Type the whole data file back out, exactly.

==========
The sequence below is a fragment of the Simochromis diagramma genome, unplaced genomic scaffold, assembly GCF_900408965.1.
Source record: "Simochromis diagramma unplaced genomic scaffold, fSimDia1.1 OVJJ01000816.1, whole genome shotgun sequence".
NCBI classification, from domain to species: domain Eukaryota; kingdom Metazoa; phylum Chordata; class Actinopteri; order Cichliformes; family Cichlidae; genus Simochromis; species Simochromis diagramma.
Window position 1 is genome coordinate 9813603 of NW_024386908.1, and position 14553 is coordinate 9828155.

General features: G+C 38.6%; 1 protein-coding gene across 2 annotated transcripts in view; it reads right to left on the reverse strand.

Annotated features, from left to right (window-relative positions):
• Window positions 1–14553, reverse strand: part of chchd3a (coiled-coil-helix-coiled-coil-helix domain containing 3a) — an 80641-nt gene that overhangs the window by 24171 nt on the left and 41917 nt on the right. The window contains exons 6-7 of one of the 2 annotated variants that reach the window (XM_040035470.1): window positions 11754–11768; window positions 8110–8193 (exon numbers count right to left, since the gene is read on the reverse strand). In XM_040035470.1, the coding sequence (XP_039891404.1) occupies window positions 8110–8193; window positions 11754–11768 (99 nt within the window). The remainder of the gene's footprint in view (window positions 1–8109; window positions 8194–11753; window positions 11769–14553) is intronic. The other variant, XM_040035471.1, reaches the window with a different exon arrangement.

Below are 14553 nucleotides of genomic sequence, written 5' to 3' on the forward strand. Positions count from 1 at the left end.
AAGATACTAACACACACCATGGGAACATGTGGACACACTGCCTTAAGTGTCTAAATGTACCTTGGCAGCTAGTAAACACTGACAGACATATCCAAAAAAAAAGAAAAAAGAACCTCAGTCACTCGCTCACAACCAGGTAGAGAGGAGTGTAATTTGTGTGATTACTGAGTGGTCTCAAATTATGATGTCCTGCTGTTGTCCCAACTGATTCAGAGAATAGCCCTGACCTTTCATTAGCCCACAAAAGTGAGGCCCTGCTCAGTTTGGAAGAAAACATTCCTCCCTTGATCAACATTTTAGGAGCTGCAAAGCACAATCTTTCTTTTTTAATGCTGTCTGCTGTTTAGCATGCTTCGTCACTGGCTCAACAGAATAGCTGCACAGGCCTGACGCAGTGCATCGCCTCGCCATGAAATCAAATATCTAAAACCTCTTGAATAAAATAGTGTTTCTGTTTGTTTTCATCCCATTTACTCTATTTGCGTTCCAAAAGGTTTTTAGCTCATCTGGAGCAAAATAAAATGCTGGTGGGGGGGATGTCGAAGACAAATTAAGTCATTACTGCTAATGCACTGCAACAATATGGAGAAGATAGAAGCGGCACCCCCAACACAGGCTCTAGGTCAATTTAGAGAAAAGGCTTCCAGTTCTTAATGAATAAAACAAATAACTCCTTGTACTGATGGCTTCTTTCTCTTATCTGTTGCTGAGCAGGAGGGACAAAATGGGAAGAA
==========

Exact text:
The sequence below is a fragment of the Simochromis diagramma genome, unplaced genomic scaffold, assembly GCF_900408965.1.
Source record: "Simochromis diagramma unplaced genomic scaffold, fSimDia1.1 OVJJ01000816.1, whole genome shotgun sequence".
NCBI classification, from domain to species: domain Eukaryota; kingdom Metazoa; phylum Chordata; class Actinopteri; order Cichliformes; family Cichlidae; genus Simochromis; species Simochromis diagramma.
Window position 1 is genome coordinate 9813603 of NW_024386908.1, and position 14553 is coordinate 9828155.

General features: G+C 38.6%; 1 protein-coding gene across 2 annotated transcripts in view; it reads right to left on the reverse strand.

Annotated features, from left to right (window-relative positions):
• Window positions 1–14553, reverse strand: part of chchd3a (coiled-coil-helix-coiled-coil-helix domain containing 3a) — an 80641-nt gene that overhangs the window by 24171 nt on the left and 41917 nt on the right. The window contains exons 6-7 of one of the 2 annotated variants that reach the window (XM_040035470.1): window positions 11754–11768; window positions 8110–8193 (exon numbers count right to left, since the gene is read on the reverse strand). In XM_040035470.1, the coding sequence (XP_039891404.1) occupies window positions 8110–8193; window positions 11754–11768 (99 nt within the window). The remainder of the gene's footprint in view (window positions 1–8109; window positions 8194–11753; window positions 11769–14553) is intronic. The other variant, XM_040035471.1, reaches the window with a different exon arrangement.

Below are 14553 nucleotides of genomic sequence, written 5' to 3' on the forward strand. Positions count from 1 at the left end.
AAGATACTAACACACACCATGGGAACATGTGGACACACTGCCTTAAGTGTCTAAATGTACCTTGGCAGCTAGTAAACACTGACAGACATATCCAAAAAAAAAGAAAAAAGAACCTCAGTCACTCGCTCACAACCAGGTAGAGAGGAGTGTAATTTGTGTGATTACTGAGTGGTCTCAAATTATGATGTCCTGCTGTTGTCCCAACTGATTCAGAGAATAGCCCTGACCTTTCATTAGCCCACAAAAGTGAGGCCCTGCTCAGTTTGGAAGAAAACATTCCTCCCTTGATCAACATTTTAGGAGCTGCAAAGCACAATCTTTCTTTTTTAATGCTGTCTGCTGTTTAGCATGCTTCGTCACTGGCTCAACAGAATAGCTGCACAGGCCTGACGCAGTGCATCGCCTCGCCATGAAATCAAATATCTAAAACCTCTTGAATAAAATAGTGTTTCTGTTTGTTTTCATCCCATTTACTCTATTTGCGTTCCAAAAGGTTTTTAGCTCATCTGGAGCAAAATAAAATGCTGGTGGGGGGGATGTCGAAGACAAATTAAGTCATTACTGCTAATGCACTGCAACAATATGGAGAAGATAGAAGCGGCACCCCCAACACAGGCTCTAGGTCAATTTAGAGAAAAGGCTTCCAGTTCTTAATGAATAAAACAAATAACTCCTTGTACTGATGGCTTCTTTCTCTTATCTGTTGCTGAGCAGGAGGGACAAAATGGGAAGAA